Street Shooting with Olympus OM-D E-M5 Mark III

With so much heavy talk going on here recently, I decided to slow down a little bit and enjoy shutter therapy! I joined a recent photowalk organized by Olympus Malaysia, led by the amazing Syazwan Basri yesterday. I decided to use the new Olympus OM-D E-M5 Mark III and did a video showing what happens before each shot as well. It was indeed a fun and enjoyable walk, a much needed shutter therapy on a weekend morning. 


I only brought one camera (E-M5 Mark III) and two lenses (17mm F1.8 and 12mm F2) along for this session. I used the E-M5 Mark III for both video and stills. Knowing that we will be constantly moving all the time, I left the tripod behind, which would have slowed me down tremendously. Instead I used the "selfie video vlogging" approach hand-holding the camera in one hand, recording myself as I walked, something which I did not like doing, but I guess it was the best option for this particular case. The lens for the scenes of myself talking in the video was shot on the 12mm F2, while everything else during the photowalk, all images were taken with 17mm F1.8. 

I also shot behind the scenes of each shot, quickly switching between video and photo mode of the camera. I also narrated in the video my thought process behind each shot, how I executed them and why I did certain things with the camera settings. I shared tips on how to create starburst effect, using gaps to create foreground blur, finding the right moment, approaching strangers for portraits and generally being respectful to people you encounter during a photowalk. I think the last point was the most important one. 

Here are some shots taken from the photowalk! Now tell me, have you had your shutter therapy lately?













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Why I Don't Use Back Button Focusing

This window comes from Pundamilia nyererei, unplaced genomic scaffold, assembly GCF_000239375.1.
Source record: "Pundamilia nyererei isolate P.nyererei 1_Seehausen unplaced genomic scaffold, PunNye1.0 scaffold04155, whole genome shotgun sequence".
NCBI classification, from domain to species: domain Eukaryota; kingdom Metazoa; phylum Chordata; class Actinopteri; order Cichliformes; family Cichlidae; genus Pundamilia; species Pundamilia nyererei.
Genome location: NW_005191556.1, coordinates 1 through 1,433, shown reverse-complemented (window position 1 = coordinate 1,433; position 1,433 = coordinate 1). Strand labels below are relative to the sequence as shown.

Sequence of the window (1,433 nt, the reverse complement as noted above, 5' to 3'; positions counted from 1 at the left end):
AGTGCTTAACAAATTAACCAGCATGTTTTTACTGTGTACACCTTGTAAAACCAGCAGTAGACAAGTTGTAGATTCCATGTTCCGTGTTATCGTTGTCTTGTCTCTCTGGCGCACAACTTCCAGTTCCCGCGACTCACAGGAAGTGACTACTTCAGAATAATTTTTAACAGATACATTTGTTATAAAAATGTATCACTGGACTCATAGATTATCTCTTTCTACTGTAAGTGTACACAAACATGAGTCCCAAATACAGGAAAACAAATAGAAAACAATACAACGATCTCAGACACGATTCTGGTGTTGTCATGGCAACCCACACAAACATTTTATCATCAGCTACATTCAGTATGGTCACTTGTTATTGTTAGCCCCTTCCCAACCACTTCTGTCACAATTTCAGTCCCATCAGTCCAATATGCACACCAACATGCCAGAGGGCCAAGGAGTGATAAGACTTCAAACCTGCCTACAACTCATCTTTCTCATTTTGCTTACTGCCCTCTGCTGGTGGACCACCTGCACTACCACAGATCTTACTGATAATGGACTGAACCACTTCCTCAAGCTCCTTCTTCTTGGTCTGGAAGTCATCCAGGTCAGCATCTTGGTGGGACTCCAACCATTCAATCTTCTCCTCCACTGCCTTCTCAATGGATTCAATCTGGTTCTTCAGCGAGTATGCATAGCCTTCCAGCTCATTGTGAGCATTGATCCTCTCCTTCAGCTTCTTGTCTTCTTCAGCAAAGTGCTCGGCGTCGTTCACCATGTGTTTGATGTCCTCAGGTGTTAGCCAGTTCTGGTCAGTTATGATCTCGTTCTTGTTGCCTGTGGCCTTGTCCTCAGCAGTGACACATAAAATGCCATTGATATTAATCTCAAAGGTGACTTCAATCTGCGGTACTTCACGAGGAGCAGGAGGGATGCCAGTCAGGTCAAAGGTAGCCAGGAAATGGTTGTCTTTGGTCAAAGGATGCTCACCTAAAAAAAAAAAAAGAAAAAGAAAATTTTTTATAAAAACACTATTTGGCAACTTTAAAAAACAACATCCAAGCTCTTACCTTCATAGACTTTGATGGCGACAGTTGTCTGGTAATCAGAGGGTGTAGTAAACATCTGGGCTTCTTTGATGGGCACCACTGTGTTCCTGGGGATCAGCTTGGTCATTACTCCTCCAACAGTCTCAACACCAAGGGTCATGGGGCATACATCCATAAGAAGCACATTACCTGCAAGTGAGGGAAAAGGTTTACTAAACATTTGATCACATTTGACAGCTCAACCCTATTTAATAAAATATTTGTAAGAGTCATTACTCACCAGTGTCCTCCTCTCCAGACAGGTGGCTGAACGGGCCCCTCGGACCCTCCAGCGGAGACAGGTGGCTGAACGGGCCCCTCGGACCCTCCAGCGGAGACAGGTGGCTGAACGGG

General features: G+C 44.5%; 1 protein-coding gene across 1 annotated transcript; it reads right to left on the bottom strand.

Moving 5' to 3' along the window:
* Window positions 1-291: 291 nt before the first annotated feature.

Back button focus has been compared to the invention of sliced bread, and many who went BBF said they never went back.  However, that was not the case for me. I acknowledge the advantages of separating the AF function away from the shutter release button, and this is a popularly used,  much highly regarded photography technique by many. Nonetheless, back button focusing just does not work for me, and my reasons may not be universally applicable to all of you, but I would like to explore my reasons why I still stay with the shutter button as my to-do-it all options. 

For those of you who prefer a video version, here is a short, 10 minutes version of me ranting about back button focus. For the first time in almost half a year, I was recording myself indoor, in the living room. Surely this was not my favourite way of doing a YouTube video, but I admit the convenience was too hard to pass. 


I am not a wildlife or sports photographer. I totally understand how the back button focus can make a huge difference in such shooting scenarios, especially when you don't want to keep refocusing before each shot, that will increase a chance of miss focus. Hence using back button focus, locking it and waiting for the action to happen, and when it happens immediately pressing the shutter button can minimize the risk of error.  This is applicable for wildlife, for example bird shooting, as well as sports where some of the players are holding their position and you wait for them to spring to action. However, I shoot events, weddings, portraits, and products, and back button focus just does not help in any way. I find myself rarely needing to wait for my shots, when I see something happen I normally have to react quickly, and have the shutter button released as quickly as possible. 

I find that when I use back button focus, the handling of the camera is compromised. This is true for Olympus cameras, and I cannot speak for other cameras. Olympus cameras, especially the OM-D cameras were designed with prominent thumb resting area, allowing comfortable and secure gripping if your thumb is resting tightly on the hook. The smaller size of the camera makes it even more difficult when back button focus is being used, moving the thumb away from the thumb rest, which means effectively only 3 other fingers (other than your thumb on BBF and index finger on shutter button) are used to hold the camera in such an awkward manner. Then camera then slides into the palm, and digs into it, which is very uncomfortable for long hour shooting. I have full day shoots (corporate events, weddings) and I need to have balanced, comfortable and secure handling without worrying about the camera slipping off my hand. I don't like to move my thumb away from the thumb rest!